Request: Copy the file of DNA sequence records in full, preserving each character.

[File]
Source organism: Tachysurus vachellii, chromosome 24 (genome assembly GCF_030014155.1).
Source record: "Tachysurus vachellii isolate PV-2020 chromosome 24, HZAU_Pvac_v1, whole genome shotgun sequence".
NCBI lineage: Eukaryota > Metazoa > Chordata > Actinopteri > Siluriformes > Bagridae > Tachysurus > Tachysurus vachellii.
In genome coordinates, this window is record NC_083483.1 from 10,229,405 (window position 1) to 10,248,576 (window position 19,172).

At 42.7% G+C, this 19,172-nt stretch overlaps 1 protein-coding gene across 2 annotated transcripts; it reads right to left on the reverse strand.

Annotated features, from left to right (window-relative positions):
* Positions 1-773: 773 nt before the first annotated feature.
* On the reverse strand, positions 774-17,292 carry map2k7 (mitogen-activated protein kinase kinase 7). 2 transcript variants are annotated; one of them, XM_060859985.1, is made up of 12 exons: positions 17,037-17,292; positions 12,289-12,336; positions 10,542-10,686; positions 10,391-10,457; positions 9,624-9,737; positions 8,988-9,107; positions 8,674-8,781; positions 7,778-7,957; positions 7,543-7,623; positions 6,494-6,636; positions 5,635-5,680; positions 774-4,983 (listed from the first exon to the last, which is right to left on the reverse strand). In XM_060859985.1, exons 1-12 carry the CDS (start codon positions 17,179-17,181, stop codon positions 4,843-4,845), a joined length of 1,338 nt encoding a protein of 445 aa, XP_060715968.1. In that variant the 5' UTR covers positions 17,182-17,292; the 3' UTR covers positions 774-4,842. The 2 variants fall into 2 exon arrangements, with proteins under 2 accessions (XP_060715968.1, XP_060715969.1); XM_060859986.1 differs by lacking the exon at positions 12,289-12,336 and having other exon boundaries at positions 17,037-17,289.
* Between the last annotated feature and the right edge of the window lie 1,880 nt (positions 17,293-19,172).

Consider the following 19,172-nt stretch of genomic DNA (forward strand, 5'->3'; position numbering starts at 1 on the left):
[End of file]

Source organism: Tachysurus vachellii, chromosome 24 (genome assembly GCF_030014155.1).
Source record: "Tachysurus vachellii isolate PV-2020 chromosome 24, HZAU_Pvac_v1, whole genome shotgun sequence".
NCBI lineage: Eukaryota > Metazoa > Chordata > Actinopteri > Siluriformes > Bagridae > Tachysurus > Tachysurus vachellii.
In genome coordinates, this window is record NC_083483.1 from 10,229,405 (window position 1) to 10,248,576 (window position 19,172).

At 42.7% G+C, this 19,172-nt stretch overlaps 1 protein-coding gene across 2 annotated transcripts; it reads right to left on the reverse strand.

Annotated features, from left to right (window-relative positions):
* Positions 1-773: 773 nt before the first annotated feature.
* On the reverse strand, positions 774-17,292 carry map2k7 (mitogen-activated protein kinase kinase 7). 2 transcript variants are annotated; one of them, XM_060859985.1, is made up of 12 exons: positions 17,037-17,292; positions 12,289-12,336; positions 10,542-10,686; positions 10,391-10,457; positions 9,624-9,737; positions 8,988-9,107; positions 8,674-8,781; positions 7,778-7,957; positions 7,543-7,623; positions 6,494-6,636; positions 5,635-5,680; positions 774-4,983 (listed from the first exon to the last, which is right to left on the reverse strand). In XM_060859985.1, exons 1-12 carry the CDS (start codon positions 17,179-17,181, stop codon positions 4,843-4,845), a joined length of 1,338 nt encoding a protein of 445 aa, XP_060715968.1. In that variant the 5' UTR covers positions 17,182-17,292; the 3' UTR covers positions 774-4,842. The 2 variants fall into 2 exon arrangements, with proteins under 2 accessions (XP_060715968.1, XP_060715969.1); XM_060859986.1 differs by lacking the exon at positions 12,289-12,336 and having other exon boundaries at positions 17,037-17,289.
* Between the last annotated feature and the right edge of the window lie 1,880 nt (positions 17,293-19,172).

Consider the following 19,172-nt stretch of genomic DNA (forward strand, 5'->3'; position numbering starts at 1 on the left):